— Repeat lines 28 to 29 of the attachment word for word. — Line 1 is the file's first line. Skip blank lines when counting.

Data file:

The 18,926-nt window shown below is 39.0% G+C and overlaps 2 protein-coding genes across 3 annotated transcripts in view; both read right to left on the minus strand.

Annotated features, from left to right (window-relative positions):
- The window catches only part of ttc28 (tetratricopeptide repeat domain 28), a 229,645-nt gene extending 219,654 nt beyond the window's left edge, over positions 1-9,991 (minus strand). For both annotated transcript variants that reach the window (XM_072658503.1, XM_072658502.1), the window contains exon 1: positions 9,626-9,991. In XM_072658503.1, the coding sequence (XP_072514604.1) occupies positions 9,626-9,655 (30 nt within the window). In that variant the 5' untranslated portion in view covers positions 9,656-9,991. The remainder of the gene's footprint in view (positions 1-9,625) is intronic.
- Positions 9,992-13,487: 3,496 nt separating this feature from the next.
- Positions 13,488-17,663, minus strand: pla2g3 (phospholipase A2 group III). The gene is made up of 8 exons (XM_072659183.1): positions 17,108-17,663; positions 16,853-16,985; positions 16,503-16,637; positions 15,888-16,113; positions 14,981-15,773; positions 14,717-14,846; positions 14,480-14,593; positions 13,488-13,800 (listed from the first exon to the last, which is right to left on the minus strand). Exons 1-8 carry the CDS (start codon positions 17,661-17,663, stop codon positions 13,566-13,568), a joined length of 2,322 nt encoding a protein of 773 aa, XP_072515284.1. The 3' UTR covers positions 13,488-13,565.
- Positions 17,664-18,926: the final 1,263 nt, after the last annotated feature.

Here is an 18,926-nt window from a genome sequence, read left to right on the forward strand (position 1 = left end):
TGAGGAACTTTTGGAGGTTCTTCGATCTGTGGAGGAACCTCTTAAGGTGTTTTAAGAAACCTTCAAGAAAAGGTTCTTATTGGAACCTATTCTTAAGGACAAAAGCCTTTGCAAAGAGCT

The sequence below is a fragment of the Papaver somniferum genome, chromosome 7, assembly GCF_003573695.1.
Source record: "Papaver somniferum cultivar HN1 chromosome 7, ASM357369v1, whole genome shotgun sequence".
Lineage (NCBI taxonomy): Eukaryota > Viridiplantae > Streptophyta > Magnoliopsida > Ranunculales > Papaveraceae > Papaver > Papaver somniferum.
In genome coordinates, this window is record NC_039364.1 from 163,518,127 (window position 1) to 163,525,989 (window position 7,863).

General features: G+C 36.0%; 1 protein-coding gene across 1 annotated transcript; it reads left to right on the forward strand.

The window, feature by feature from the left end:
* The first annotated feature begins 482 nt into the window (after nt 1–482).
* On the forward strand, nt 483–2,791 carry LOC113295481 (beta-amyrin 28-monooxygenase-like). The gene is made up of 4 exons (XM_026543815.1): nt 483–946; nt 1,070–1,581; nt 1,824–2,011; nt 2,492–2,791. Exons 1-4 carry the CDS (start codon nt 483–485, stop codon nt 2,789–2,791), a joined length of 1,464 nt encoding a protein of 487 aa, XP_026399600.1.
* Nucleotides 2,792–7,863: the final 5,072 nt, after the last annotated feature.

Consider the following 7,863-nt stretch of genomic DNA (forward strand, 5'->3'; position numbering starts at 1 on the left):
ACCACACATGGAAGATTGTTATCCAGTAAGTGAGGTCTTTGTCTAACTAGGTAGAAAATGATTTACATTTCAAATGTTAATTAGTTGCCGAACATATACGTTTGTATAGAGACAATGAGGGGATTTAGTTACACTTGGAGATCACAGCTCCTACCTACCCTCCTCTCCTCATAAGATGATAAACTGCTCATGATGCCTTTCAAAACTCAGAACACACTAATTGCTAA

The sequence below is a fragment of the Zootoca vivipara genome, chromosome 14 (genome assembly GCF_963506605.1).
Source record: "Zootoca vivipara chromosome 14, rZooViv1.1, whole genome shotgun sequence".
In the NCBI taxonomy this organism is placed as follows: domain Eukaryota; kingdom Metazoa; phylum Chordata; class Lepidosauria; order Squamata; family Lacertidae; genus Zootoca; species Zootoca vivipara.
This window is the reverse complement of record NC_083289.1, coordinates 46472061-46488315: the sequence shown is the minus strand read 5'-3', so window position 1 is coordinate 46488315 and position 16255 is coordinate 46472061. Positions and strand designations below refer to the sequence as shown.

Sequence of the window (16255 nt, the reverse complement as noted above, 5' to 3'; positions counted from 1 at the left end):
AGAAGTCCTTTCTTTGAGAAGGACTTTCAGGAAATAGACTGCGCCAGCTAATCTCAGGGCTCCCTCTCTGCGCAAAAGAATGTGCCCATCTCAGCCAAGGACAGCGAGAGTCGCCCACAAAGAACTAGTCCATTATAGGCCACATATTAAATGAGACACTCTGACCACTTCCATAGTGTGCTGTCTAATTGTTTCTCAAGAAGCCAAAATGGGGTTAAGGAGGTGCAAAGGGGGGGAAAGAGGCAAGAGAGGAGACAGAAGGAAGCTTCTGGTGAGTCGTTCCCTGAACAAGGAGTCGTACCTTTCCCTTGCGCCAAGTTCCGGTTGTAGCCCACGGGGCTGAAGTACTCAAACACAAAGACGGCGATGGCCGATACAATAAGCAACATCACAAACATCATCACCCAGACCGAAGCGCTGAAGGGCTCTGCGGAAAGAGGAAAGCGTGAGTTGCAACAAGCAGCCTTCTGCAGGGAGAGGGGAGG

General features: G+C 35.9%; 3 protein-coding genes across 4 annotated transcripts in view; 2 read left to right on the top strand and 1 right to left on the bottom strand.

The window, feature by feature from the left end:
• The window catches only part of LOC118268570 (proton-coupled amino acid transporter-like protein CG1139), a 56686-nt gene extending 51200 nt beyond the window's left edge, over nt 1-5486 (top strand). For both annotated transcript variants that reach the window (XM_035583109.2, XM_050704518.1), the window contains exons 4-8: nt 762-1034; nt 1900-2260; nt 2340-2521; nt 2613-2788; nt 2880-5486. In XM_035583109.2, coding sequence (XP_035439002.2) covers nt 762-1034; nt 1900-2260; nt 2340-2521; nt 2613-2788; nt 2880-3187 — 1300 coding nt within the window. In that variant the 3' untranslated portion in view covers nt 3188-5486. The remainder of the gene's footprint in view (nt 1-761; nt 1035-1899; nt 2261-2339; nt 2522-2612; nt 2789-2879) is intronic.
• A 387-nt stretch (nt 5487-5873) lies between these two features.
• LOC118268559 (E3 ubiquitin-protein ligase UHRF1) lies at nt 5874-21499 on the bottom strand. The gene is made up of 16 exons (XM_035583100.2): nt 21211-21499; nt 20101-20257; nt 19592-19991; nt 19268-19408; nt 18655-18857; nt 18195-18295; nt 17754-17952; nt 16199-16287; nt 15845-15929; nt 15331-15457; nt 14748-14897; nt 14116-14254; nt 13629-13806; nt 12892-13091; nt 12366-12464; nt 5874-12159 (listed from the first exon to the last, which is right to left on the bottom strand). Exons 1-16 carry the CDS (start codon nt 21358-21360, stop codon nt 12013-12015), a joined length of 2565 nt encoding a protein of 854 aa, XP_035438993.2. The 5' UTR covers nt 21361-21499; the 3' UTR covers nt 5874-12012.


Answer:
• The window catches only part of LOC118268570 (proton-coupled amino acid transporter-like protein CG1139), a 56686-nt gene extending 51200 nt beyond the window's left edge, over nt 1-5486 (top strand). For both annotated transcript variants that reach the window (XM_035583109.2, XM_050704518.1), the window contains exons 4-8: nt 762-1034; nt 1900-2260; nt 2340-2521; nt 2613-2788; nt 2880-5486. In XM_035583109.2, coding sequence (XP_035439002.2) covers nt 762-1034; nt 1900-2260; nt 2340-2521; nt 2613-2788; nt 2880-3187 — 1300 coding nt within the window. In that variant the 3' untranslated portion in view covers nt 3188-5486. The remainder of the gene's footprint in view (nt 1-761; nt 1035-1899; nt 2261-2339; nt 2522-2612; nt 2789-2879) is intronic.
• A 387-nt stretch (nt 5487-5873) lies between these two features.